Blonde moment

And the silver spoon.

Saturday, September 27, 2008

Legalism and Lutheranism…

Some occasional perspective is in order. I think we all need to be aware of who Confessional Lutheran Bloggers are, in general. Correct me if I’m completely off base, but it seems Confessional Lutherans are the conservative of Lutherans. And by our nature, the bloggers of the Confessional Lutherans are the nerdy and/or those with views that may, at times, seem legalistic.

This is where we eat the meat and spit out the bones. I’m rising to the blogging defense of Reb. Mary, and the other Concordian Sisters of Perpetual Partrusion . As a side note, I’ve never met any of them. My defense of them is how I perceive them, and they’ll probably correct me where I’m wrong.

People who have big families get a lot of flak, discrimination, and dare I say persecution. It starts from the liberals, you know, those who are concerned about carbon footprints and the perception that “those” people must certainly rely on government support. And, after time, those who are conservative and well meaning offer their “concern” about the wellbeing of mother and the next potential child. The proper response when you look at your neighbor in society is to exercise this ancient eastern art called nun-ja. Nun-ja business. A great deal of the CSPP blog is in response to the hate they get in society in general. And fellow Gen-Xers, who doesn’t engage in similar sounding defensive venting, and similar dry/sarcastic humor? And fellow humans, who doesn’t whine?

I personally know people who are very legalistic in their stance on contraception. Further, there are blogs and web-sites that are legalistic regarding contraception. The CSPP are *nothing* like that. I have a freak platelet disease called ITP. The scary thing for me is I generally feel perfectly fine when it acts up. I could feel absolutely wonderful and I could be dying. (Platelet count was just fine in my physical in August, by the way.) In October 2000, I was told to wait for five years of normal platelet counts that had not been sustained by drugs before getting pregnant or I could die and/or loose the baby. My friends told me that I wasn’t trusting in God because I was on oral contraception. I'm sure you all know of what they said to me and have all heard such things. God gave me modern medicine that could determine my health and make some suggestions on how to live a long happy life and have babies. I had even gone to their very legalistic church once where some guy said that he could discern whether or not women were on the pill by looking at them and he would openly confront them. Of course, he didn’t know I was on the pill because I was sitting with my friends who would *never* be tight with a woman on the pill.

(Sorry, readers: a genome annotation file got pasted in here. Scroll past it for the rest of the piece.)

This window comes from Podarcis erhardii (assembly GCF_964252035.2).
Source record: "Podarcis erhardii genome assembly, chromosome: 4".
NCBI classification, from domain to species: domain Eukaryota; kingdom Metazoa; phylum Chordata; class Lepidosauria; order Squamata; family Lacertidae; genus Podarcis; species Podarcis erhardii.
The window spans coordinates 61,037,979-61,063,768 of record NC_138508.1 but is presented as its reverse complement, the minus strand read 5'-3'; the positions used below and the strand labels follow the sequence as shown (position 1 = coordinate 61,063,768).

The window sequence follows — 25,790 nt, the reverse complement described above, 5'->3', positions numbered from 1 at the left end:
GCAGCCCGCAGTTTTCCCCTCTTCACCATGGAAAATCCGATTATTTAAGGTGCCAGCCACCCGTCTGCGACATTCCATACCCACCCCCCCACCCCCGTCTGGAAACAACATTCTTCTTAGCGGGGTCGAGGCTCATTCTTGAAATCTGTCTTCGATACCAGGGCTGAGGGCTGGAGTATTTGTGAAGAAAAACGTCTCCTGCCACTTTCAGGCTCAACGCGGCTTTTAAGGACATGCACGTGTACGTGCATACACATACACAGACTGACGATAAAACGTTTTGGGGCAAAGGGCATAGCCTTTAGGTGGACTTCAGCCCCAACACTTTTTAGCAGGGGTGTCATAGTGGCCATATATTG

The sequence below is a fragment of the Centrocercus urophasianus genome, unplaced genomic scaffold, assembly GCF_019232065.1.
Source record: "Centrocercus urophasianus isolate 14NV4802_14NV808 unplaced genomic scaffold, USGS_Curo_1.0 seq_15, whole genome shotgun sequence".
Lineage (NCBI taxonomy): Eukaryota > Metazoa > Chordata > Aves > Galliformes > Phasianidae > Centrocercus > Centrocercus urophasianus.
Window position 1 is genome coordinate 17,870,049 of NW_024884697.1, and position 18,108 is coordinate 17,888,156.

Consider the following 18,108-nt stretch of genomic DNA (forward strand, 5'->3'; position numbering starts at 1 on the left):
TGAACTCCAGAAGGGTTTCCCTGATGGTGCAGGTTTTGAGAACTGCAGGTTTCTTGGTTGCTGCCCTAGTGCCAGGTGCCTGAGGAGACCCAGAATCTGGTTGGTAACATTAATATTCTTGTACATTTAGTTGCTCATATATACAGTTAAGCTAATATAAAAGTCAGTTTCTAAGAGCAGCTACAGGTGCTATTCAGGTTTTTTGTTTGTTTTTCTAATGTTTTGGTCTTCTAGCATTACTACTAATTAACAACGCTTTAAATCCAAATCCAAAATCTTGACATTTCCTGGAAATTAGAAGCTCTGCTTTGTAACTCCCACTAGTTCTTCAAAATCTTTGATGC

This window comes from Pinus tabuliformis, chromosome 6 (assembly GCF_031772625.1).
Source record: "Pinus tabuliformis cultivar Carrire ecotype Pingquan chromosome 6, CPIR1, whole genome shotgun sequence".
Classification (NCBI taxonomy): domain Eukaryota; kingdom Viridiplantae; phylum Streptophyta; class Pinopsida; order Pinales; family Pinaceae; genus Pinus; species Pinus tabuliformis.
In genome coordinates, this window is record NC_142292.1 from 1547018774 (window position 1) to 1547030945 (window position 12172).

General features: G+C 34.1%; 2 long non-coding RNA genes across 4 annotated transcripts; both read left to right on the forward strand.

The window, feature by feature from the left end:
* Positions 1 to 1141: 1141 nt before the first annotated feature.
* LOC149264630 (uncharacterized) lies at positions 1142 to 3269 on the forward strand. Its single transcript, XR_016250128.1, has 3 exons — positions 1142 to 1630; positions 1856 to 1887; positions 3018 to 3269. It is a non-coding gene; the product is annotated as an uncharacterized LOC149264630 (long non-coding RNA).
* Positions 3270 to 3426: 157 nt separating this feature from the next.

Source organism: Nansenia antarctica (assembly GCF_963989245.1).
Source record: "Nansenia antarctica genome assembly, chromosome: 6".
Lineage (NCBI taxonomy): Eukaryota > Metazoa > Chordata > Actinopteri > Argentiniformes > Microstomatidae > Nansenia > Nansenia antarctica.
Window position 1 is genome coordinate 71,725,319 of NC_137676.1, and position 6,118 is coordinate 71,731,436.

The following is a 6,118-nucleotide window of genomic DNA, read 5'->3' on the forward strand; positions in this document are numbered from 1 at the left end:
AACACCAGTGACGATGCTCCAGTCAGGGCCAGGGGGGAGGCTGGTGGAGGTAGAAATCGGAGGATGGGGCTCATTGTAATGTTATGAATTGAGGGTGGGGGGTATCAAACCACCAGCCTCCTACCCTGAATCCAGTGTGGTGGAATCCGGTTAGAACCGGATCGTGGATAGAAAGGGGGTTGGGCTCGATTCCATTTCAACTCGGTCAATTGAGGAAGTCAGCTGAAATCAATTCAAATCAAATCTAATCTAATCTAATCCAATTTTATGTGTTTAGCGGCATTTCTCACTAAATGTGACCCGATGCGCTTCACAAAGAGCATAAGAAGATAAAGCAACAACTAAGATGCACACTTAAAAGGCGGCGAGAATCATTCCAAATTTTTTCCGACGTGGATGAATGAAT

One of these friends had four miscarriages in a year’s time. She was expressing her great sorrow and I listened. She and her husband were told to abstain from children until the doctor could find out and treat what was wrong, but her church was telling her to keep trying against the doctor’s suggestion. I pointed out that trying like that was like walking into a wall successively while the door is three feet away. You wouldn’t tell someone to keep walking into the wall. You trust your doctor to respect your values in such situations.

Anyway, so, the CSPP are not legalistic, and they’re pointing out, in a Gen-X-ey manner that they’re also the victims of legalism imposed by secular society and do not get the loving support they should from the church body. So, what’s the deal with always talking about not using contraception?

Here’s the overall problem. There are two issues that pastors do not touch from the pulpit: Gluttony and Contraception. Why? People take such topics the wrong way. They say, “Are you judging me?” The CSPP are talking about a taboo subject in Christian circles. It would be very uncommon to find a married woman among Boomers and younger who has not engaged in contraception of some kind. There are some issues that became prevalent with the sexual revolution that we must start to revisit.

Christians have a lot of explaining to do in the topic of Abortion. Our hands are stained with the blood of innocents. And, all too often, the most pro-life congregation rejects unwed parents who repent of their sins and vow to take responsibility with the help of the Holy Spirit. I shudder to think of youth who see the rejection faced by repentant sinners. Are we causing others to go down the path to abortion? We should all be ashamed of ourselves. When someone says, “Christians are hypocrites,” it is so easy to say, “Join the club,” instead of listening to the reason behind the statement. Everyone knows what an unwed mother’s been doing. And all too often we do not offer the grace of God to these women. And even if the father is known, we are all too often harder on the mother.